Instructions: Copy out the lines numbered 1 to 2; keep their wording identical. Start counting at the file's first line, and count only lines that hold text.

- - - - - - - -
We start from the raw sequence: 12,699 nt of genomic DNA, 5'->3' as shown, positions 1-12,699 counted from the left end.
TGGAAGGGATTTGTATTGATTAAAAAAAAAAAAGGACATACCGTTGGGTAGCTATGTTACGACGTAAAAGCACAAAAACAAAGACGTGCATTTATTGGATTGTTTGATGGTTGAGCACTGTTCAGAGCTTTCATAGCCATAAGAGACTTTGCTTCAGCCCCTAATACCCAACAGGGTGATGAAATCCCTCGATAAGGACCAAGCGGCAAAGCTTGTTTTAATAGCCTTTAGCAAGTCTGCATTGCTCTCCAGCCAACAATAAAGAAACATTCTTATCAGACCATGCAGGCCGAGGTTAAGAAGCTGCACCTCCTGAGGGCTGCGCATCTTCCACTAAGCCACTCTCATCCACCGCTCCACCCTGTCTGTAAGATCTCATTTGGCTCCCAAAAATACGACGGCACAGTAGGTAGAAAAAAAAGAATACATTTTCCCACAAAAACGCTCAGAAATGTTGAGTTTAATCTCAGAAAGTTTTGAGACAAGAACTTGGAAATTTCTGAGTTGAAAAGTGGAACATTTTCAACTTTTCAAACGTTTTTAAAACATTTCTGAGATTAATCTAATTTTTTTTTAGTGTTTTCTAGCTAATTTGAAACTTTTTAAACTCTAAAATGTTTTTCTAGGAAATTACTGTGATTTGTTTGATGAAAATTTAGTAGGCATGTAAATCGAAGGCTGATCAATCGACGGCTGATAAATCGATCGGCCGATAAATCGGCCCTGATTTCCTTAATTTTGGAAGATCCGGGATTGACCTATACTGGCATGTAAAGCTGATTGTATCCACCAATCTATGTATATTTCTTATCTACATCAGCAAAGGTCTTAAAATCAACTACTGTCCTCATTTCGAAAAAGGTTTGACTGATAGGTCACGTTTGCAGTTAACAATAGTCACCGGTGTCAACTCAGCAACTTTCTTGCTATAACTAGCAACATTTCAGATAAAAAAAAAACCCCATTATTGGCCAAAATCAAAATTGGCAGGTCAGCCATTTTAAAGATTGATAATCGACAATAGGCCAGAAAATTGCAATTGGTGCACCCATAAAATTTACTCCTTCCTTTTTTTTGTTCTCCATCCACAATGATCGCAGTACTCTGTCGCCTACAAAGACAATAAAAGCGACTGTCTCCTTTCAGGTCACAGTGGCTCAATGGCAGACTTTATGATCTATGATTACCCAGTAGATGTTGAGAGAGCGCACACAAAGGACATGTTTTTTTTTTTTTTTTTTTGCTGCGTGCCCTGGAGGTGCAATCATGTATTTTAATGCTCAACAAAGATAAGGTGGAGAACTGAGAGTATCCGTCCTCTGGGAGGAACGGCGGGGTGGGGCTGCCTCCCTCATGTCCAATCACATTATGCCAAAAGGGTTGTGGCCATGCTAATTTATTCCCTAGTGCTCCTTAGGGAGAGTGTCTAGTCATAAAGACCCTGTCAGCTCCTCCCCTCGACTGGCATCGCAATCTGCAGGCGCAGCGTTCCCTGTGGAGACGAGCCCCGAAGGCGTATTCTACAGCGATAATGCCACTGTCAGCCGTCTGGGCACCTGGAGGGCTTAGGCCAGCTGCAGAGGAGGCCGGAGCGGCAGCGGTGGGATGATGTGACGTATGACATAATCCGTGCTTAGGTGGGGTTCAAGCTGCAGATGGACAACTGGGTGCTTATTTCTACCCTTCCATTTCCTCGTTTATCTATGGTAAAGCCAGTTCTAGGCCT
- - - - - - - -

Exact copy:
We start from the raw sequence: 12,699 nt of genomic DNA, 5'->3' as shown, positions 1-12,699 counted from the left end.
TGGAAGGGATTTGTATTGATTAAAAAAAAAAAAGGACATACCGTTGGGTAGCTATGTTACGACGTAAAAGCACAAAAACAAAGACGTGCATTTATTGGATTGTTTGATGGTTGAGCACTGTTCAGAGCTTTCATAGCCATAAGAGACTTTGCTTCAGCCCCTAATACCCAACAGGGTGATGAAATCCCTCGATAAGGACCAAGCGGCAAAGCTTGTTTTAATAGCCTTTAGCAAGTCTGCATTGCTCTCCAGCCAACAATAAAGAAACATTCTTATCAGACCATGCAGGCCGAGGTTAAGAAGCTGCACCTCCTGAGGGCTGCGCATCTTCCACTAAGCCACTCTCATCCACCGCTCCACCCTGTCTGTAAGATCTCATTTGGCTCCCAAAAATACGACGGCACAGTAGGTAGAAAAAAAAGAATACATTTTCCCACAAAAACGCTCAGAAATGTTGAGTTTAATCTCAGAAAGTTTTGAGACAAGAACTTGGAAATTTCTGAGTTGAAAAGTGGAACATTTTCAACTTTTCAAACGTTTTTAAAACATTTCTGAGATTAATCTAATTTTTTTTTAGTGTTTTCTAGCTAATTTGAAACTTTTTAAACTCTAAAATGTTTTTCTAGGAAATTACTGTGATTTGTTTGATGAAAATTTAGTAGGCATGTAAATCGAAGGCTGATCAATCGACGGCTGATAAATCGATCGGCCGATAAATCGGCCCTGATTTCCTTAATTTTGGAAGATCCGGGATTGACCTATACTGGCATGTAAAGCTGATTGTATCCACCAATCTATGTATATTTCTTATCTACATCAGCAAAGGTCTTAAAATCAACTACTGTCCTCATTTCGAAAAAGGTTTGACTGATAGGTCACGTTTGCAGTTAACAATAGTCACCGGTGTCAACTCAGCAACTTTCTTGCTATAACTAGCAACATTTCAGATAAAAAAAAAACCCCATTATTGGCCAAAATCAAAATTGGCAGGTCAGCCATTTTAAAGATTGATAATCGACAATAGGCCAGAAAATTGCAATTGGTGCACCCATAAAATTTACTCCTTCCTTTTTTTTGTTCTCCATCCACAATGATCGCAGTACTCTGTCGCCTACAAAGACAATAAAAGCGACTGTCTCCTTTCAGGTCACAGTGGCTCAATGGCAGACTTTATGATCTATGATTACCCAGTAGATGTTGAGAGAGCGCACACAAAGGACATGTTTTTTTTTTTTTTTTTTTGCTGCGTGCCCTGGAGGTGCAATCATGTATTTTAATGCTCAACAAAGATAAGGTGGAGAACTGAGAGTATCCGTCCTCTGGGAGGAACGGCGGGGTGGGGCTGCCTCCCTCATGTCCAATCACATTATGCCAAAAGGGTTGTGGCCATGCTAATTTATTCCCTAGTGCTCCTTAGGGAGAGTGTCTAGTCATAAAGACCCTGTCAGCTCCTCCCCTCGACTGGCATCGCAATCTGCAGGCGCAGCGTTCCCTGTGGAGACGAGCCCCGAAGGCGTATTCTACAGCGATAATGCCACTGTCAGCCGTCTGGGCACCTGGAGGGCTTAGGCCAGCTGCAGAGGAGGCCGGAGCGGCAGCGGTGGGATGATGTGACGTATGACATAATCCGTGCTTAGGTGGGGTTCAAGCTGCAGATGGACAACTGGGTGCTTATTTCTACCCTTCCATTTCCTCGTTTATCTATGGTAAAGCCAGTTCTAGGCCT